Date of Award
Doctor of Education (EdD)
Dr. Julia Kirk
Dr. Chrissy Easterly
Dr. Kristy Hutson
Since Congress passed amendments in 1997 to the Individuals with Disabilities Act (IDEA), there has been an emphasis on instruction to students with disabilities in the general education classroom, especially with preschool students. The significant increase of students with disabilities in general education classrooms precipitated the need for general education teachers to have knowledge and skills about special education to support and provide instruction to students with disabilities. The purpose of this basic, interpretive qualitative study was to investigate how general education preschool teachers in a large school district in Tennessee felt prepared by their preservice, in-service, and continuing education training, or lack of training, to provide instruction to preschool students with disabilities. I used purposive sampling and included general education preschool teachers from the district-wide preschool programs in Ralph Floyd Junior School District (pseudonym) located in Tennessee. I collected data via online questionnaires from 20 participants and completed document analysis of preservice and in-service training. I analyzed the data by using open, axial, and selective coding to generate themes to answer my four research questions. General education preschool teachers from Ralph Floyd Junior School District indicated they received minimal to no coursework during preservice and in-service training to prepare them to support students with disabilities in a general education preschool classroom.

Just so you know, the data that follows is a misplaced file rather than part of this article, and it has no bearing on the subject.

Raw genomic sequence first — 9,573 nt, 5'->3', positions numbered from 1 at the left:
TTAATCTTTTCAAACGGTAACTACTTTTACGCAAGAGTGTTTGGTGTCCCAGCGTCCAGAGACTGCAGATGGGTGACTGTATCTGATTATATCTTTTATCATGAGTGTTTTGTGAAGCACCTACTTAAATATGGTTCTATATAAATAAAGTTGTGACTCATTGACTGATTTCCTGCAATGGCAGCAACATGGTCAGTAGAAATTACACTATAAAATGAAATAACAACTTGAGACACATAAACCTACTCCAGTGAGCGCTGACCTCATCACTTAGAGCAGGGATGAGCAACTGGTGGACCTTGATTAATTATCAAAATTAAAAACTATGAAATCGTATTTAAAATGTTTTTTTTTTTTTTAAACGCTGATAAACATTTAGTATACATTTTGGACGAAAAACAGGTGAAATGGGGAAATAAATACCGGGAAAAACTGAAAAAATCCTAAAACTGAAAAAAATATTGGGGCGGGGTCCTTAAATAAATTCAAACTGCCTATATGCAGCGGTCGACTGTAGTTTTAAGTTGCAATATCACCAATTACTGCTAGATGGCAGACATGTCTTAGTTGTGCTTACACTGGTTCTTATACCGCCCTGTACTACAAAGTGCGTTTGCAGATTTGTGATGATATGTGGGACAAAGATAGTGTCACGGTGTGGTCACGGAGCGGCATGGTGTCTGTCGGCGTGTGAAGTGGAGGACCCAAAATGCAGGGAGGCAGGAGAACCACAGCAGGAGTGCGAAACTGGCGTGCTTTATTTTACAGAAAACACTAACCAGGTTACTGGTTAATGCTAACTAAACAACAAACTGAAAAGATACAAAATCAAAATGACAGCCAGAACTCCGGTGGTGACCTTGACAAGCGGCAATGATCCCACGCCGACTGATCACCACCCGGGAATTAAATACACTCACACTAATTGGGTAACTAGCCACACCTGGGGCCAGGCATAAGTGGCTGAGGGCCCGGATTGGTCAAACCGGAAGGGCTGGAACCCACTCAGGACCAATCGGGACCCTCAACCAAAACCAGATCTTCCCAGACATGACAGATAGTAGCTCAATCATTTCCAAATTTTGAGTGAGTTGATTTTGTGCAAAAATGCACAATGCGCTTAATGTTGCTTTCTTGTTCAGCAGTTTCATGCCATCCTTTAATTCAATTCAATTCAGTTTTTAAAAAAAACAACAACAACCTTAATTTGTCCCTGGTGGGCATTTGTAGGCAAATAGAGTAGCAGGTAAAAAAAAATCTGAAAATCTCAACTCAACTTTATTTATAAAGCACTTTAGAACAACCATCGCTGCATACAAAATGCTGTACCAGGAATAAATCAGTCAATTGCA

preschool, students with disabilities, preservice training, in-service training, inclusion, preparedness to teach
Satterfield, Mary-Margaret, "General Education Preschool Teachers' Preparedness to Teach Students with Disabilities within a General Education Preschool Setting" (2023). Ed.D. Dissertations. 57.